Interference Coloring

Question: I have heard that there is a process, or processes, to color anodic coatings with colors such as blue, green, red, etc., but the process is not a dye.

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I have heard that there is a process, or processes, to color anodic coatings with colors such as blue, green, red, etc., but the process is not a dye. We do not do anodizing, but we do have parts that we send out to a small, local anodizer. I asked them about it, but they were not familiar with how such a process works. We would like to have a broader range of lightfast colors available for our parts. Would you please elaborate on this finish? Is anybody doing the process in the U.S.? P.H.


There are processes such as you describe for coloring anodized aluminum with other than the traditional bronze and black colors; it is called interference coloring. I can give a brief explanation of the generic process with the help of some really good reference materials that I happen to have in my library.

First, let me explain what the term “interference coloring” means. Optical interference is normally caused by a “thin layer effect” such as the rainbow colors that can be seen when there is a thin layer of oil floating on water. In this case there are two layers, one of oil and one of water, through which a beam of light (daylight) is passed. Some of the light is reflected off of the top layer (oil) and some of it is refracted by that layer and then reflected by the second layer (water). The light is then refracted again as it passes up through the layer of oil. The light is then scattered from the surface of the oil. When the multi-colors are seen, the conditions are right between the layers for interference of the light waves with one another. These colors are controlled by the dimension of separation between the layers. As you look at the oil floating on the water, the reflected light contains components of all wavelengths because the condition is, essentially, out of control.

Interference coloring of the anodic coating tries to set up carefully controlled conditions so that only one color, or mostly one color, is observed. The process, generically, works this way. An aluminum oxide coating of 20-25 microns (0.8-1.0 mil) is produced in the standard manner in an electrolyte bath of nominal 15% sulfuric acid. The second, and crucial, step is to modify the pore structure of the anodic coating to make it favorable to setting up the interference effect. The pores are widened at their base by as much as 80% of their original width and to a height of about of about one-half to one micron. So the pores now look as though they have a small balloon at their bottoms, near the substrate. Some dissolution of the rest of the pore structure also occurs, widening the remaining portion of the pore slightly. This is normally accomplished in either a separate phosphoric acid anodize bath or in the anodize bath itself as a separate step. The method of pore modification can be to apply any of several waveforms to the parts, or two waveforms of different polarity.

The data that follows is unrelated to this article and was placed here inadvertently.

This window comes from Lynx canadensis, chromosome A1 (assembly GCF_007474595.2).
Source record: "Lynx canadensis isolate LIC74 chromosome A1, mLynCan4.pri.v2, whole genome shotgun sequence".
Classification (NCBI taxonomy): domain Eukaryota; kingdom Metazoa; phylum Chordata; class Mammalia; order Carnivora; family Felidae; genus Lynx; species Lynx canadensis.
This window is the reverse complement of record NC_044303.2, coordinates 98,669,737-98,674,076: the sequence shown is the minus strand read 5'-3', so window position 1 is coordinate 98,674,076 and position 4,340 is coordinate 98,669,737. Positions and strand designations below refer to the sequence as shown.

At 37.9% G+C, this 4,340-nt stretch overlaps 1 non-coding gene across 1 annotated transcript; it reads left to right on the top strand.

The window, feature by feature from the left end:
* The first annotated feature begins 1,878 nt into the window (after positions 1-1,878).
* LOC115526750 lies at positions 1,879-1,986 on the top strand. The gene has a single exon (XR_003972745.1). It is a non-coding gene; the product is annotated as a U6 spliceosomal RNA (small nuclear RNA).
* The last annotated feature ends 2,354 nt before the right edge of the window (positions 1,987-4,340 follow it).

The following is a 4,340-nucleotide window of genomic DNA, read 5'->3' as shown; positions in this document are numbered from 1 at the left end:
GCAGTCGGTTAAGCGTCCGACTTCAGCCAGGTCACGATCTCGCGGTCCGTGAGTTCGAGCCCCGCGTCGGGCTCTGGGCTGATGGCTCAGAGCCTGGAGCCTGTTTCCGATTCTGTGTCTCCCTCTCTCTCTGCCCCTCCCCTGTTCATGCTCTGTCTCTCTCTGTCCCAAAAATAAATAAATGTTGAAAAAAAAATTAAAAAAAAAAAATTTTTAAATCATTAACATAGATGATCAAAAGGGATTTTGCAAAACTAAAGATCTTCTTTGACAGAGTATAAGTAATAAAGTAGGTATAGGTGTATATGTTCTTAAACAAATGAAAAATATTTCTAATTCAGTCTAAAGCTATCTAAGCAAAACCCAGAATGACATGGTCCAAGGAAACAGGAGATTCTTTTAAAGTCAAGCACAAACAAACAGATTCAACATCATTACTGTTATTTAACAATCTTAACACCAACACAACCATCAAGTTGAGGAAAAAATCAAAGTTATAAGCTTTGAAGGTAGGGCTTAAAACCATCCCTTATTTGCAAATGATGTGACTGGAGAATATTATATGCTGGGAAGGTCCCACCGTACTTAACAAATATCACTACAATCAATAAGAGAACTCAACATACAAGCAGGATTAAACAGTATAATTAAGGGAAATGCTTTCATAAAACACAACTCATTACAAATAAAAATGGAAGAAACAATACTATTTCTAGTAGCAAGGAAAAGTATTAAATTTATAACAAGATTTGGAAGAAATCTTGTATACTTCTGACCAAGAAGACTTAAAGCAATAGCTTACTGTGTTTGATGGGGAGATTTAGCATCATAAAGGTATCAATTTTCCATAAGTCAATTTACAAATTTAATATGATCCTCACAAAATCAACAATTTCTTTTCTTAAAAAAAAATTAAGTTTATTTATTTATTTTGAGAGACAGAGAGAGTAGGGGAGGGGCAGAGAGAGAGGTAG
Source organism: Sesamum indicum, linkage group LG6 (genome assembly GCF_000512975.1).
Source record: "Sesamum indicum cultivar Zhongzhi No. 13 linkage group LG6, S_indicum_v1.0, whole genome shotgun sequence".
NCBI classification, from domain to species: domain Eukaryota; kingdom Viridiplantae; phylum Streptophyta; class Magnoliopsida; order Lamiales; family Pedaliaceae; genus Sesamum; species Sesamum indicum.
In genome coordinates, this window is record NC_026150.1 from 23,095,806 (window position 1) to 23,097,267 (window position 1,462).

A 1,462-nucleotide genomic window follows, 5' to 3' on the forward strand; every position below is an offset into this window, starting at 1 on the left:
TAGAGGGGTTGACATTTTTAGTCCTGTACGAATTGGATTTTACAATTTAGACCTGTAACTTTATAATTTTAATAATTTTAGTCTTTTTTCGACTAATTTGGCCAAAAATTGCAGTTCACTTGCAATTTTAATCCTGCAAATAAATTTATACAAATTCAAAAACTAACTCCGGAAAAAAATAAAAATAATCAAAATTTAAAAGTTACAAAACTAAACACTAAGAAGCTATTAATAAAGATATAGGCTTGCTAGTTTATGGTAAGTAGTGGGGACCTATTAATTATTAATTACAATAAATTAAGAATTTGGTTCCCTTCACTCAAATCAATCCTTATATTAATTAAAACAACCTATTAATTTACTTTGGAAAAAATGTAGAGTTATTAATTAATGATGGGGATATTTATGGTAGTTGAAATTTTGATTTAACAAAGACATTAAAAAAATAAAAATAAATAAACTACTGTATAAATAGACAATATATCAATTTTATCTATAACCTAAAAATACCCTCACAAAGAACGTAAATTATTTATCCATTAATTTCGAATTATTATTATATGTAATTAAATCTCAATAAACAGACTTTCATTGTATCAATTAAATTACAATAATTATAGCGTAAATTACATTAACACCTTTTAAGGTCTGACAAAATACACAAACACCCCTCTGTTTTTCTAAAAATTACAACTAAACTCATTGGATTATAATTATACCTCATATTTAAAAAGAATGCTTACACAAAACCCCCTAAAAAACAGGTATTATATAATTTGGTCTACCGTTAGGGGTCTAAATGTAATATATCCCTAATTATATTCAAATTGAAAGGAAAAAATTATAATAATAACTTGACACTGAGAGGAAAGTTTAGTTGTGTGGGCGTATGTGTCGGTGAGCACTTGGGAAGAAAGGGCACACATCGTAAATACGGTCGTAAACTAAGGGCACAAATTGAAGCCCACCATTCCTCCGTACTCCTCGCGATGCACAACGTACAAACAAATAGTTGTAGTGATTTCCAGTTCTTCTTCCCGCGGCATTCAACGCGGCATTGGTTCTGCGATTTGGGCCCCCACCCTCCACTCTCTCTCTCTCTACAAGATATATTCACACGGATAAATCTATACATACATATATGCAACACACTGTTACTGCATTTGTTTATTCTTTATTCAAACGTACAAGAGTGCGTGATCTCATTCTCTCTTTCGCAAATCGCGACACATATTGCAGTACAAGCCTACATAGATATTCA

The third step is to electrolytically deposit a thin metallic layer (usually tin these days) in the bottom of the pore where it is widest. The two reflective surfaces (mentioned in the oil/water example) now become the aluminum substrate and the surface of the deposited metal in the pore. The interference color achieved is dependent on the thickness of the metallic deposit and, hence, the distance between the top of the metallic deposit and the substrate. Colors start with blue, for very thin metallic layers, and proceed through green, yellow and red as the metallic deposit gets thicker. As one might suppose, as the metallic deposit in the pore becomes thicker, the interference effect is lost and the bronze colors return. I might add that electrolytes of tin, nickel and cobalt salts produce interference effects with bronzish overtones. If copper salts are used, the effect has pinkish overtones. Silver and selenium salts produce yellowish or goldish overtones. The coatings can then be sealed in the conventional manner. Note, however, that copper, silver and selenium salts are not commonly used in production. Virtually all production electrolytic coloring is done by using nickel, cobalt or tin salts.

As far as I know, there are no anodizing lines in the U.S. producing anodic coloring by interference. My understanding is that one or two were built, but they are not operational. The word I get from my network of anodizer colleagues is that the difficulty in reproducing consistent color coupled with relatively weak construction demand are the reasons for this. If any of our readers take exception to this, please let me know.


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